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Basic 3Dsurvey workflow: True ortophoto

Welcome to the general 3Dsurvey workflow tutorial. 

In this tutorial, you will learn the whole process of creating traditional orthophoto from importing images and later classifying point cloud to making a new traditional orthophoto.

Watch it on Youtube:

First, we need to import our images into a new project. To do this, we click on “New Project” and then select all the images by holding down the “Ctrl” and “Shift” keys and selecting the first and last image. Then we click “Open” to confirm our decision.

Next, we need to select the project coordinate system and the vertical coordinate system. In our case, we will be using Slovenia 1996 and EGM 96. In the telemetry importer, UAV model, we also select the EXIF data as most DJI drones write information this way. To confirm our decision, we click “Import”.

When telemetry is imported, we are automatically shown some technical information about the images, including the accuracy. We can also view the telemetry information by clicking on “Telemetry”. This will show us how the drone was flying and where the camera was pointed.

The next step is bundle adjustment, which we can select by clicking on “Bundle Adjustment” on the lower right part of the screen. We choose global mode, as it is the fastest and most stable. We will usually have to wait about 10 minutes to get our results.

Once the bundle adjustment step is finished, we can see our sparse point cloud which connects our images. The next step is orientation. We click on “Orientate” and choose orientation with GCP data. Then we import our GCP file and select known-projection since we used an RTK drone and have the right coordinate systems. When we click “import” we will be taken to a new window where we can configure each target. Click “Next” and we come to the orientation wizard.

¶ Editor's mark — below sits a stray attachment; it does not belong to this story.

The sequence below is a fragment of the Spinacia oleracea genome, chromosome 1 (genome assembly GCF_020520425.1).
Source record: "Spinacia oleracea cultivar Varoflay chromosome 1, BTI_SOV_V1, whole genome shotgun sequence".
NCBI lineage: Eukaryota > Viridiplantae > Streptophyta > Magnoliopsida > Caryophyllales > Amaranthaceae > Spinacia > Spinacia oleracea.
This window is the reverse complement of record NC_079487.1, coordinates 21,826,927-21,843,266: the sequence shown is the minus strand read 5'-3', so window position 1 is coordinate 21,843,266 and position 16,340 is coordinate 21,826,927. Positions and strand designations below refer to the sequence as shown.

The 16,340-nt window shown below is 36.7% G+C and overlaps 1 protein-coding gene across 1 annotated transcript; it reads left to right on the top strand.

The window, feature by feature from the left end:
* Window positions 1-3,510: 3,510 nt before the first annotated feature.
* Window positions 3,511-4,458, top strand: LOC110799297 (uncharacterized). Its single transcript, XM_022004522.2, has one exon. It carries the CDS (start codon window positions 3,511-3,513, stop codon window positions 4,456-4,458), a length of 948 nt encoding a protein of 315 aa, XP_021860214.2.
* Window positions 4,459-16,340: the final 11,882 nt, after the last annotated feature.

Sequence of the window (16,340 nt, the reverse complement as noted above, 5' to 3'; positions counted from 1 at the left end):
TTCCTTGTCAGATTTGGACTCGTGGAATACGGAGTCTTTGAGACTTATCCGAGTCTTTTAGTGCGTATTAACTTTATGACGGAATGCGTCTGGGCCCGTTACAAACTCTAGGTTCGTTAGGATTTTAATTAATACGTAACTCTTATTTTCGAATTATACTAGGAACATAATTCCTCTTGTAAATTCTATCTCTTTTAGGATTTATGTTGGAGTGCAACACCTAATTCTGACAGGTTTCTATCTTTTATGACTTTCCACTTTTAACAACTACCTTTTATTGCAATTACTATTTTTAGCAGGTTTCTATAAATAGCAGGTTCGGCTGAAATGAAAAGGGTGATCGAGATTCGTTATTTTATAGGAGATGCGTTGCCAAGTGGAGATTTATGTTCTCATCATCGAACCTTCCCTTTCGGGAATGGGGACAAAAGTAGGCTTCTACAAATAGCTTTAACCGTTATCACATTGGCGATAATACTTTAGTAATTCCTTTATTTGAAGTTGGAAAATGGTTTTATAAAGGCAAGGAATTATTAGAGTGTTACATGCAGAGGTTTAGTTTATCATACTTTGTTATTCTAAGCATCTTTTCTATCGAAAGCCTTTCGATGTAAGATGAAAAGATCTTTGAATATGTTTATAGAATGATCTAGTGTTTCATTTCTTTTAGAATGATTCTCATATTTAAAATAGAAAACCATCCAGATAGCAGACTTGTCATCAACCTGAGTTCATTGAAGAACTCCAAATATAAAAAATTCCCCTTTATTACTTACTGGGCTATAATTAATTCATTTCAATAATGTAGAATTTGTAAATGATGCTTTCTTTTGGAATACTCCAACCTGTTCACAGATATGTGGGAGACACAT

The first thing we see in the orientation wizard is our first image, list of images and a mini-map containing the ground control points in the top right corner. Here we need to find our first ground control point, click “Next image” until you find it. After spotting it, we zoom in by using the scroll wheel, and we will see an actual target and a green circle representing the estimated position of the target. We will also see a number, which shows us which ground control point this is. If the circle is not already on the target, we must click the number of the target on a mini-map with a left mouse click and then also click the middle of the target with a left mouse click. By doing this, we have improved our position of the first target. We repeat this process for each target, ignoring any targets without a green circle.

Once we have found at least three targets, the program will automatically detect the position of all other targets. Now you can check if the targets are aligned with the green circles, but usually no additional user input is needed. Make sure that “Detect GCP targets” box is checked. We then click “Next” and wait for our GCPs to be detected.